Register now for ‘People’s Law School’ on Oct. 1

Once again, it is time for the “People’s Law School,” the oldest and most successful law program for the layperson in the country! This is your chance to learn more about your legal rights, and have fun at the same time. Best of all, it is absolutely free.

On Saturday, Oct. 1, the Center for Consumer Law at the University of Houston Law Center will host more than 40 volunteer lawyers, judges, and law professors teaching courses in 15 different areas of law. The “People’s Law School” is designed to give you some useful information about your legal rights.

Classes will be held from 9 a.m. until noon on the main campus of the University of Houston Law Center. There will be classes in business, bankruptcy, employment, insurance, health insurance, consumer, credit and debt collection, wills, Social Security, landlord/tenant, immigration and family law. There also are classes in how to use small claims court, deal with an attorney, and find the law on the Internet. Each person may choose three classes to attend.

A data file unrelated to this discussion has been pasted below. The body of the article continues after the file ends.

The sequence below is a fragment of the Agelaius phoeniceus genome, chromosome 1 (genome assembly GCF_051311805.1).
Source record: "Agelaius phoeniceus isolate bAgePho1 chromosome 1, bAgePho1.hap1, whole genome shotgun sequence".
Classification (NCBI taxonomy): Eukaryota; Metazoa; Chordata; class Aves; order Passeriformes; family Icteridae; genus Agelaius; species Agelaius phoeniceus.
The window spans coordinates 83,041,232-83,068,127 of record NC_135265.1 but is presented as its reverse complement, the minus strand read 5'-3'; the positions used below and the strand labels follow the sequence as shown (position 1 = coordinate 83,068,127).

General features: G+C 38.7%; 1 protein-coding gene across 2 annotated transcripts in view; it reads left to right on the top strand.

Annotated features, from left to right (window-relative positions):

As the almost 50,000 people who have attended the People’s Law School in the past have discovered, when it comes to the law, knowledge really is power. The “People’s Law School” won’t make you an attorney, but it will help you settle disputes and avoid problems. Whether you are buying a car, preparing a will, dealing with a debt collector or in a dispute with your neighbor, knowing your legal rights can make a difference.

Although there is no charge for the “People’s Law School,” you must pre-register to attend. Registration is limited to the first 1,000 people. To register, simply visit, www.peopleslawyer.net.

Q. I am having issues of getting my deposit back from my former apartment. What can I do to get it back? I keep getting lame excuses.

A. Look at the landlord tenant section on my Web site, www.peopleslawyer.net. We have a pretty good security deposit law. Assuming you gave proper notice and a forwarding address, you could be entitled to three times the deposit. A certified letter to the landlord usually gets results. Consider filing a complaint at  www.texasccc.com.

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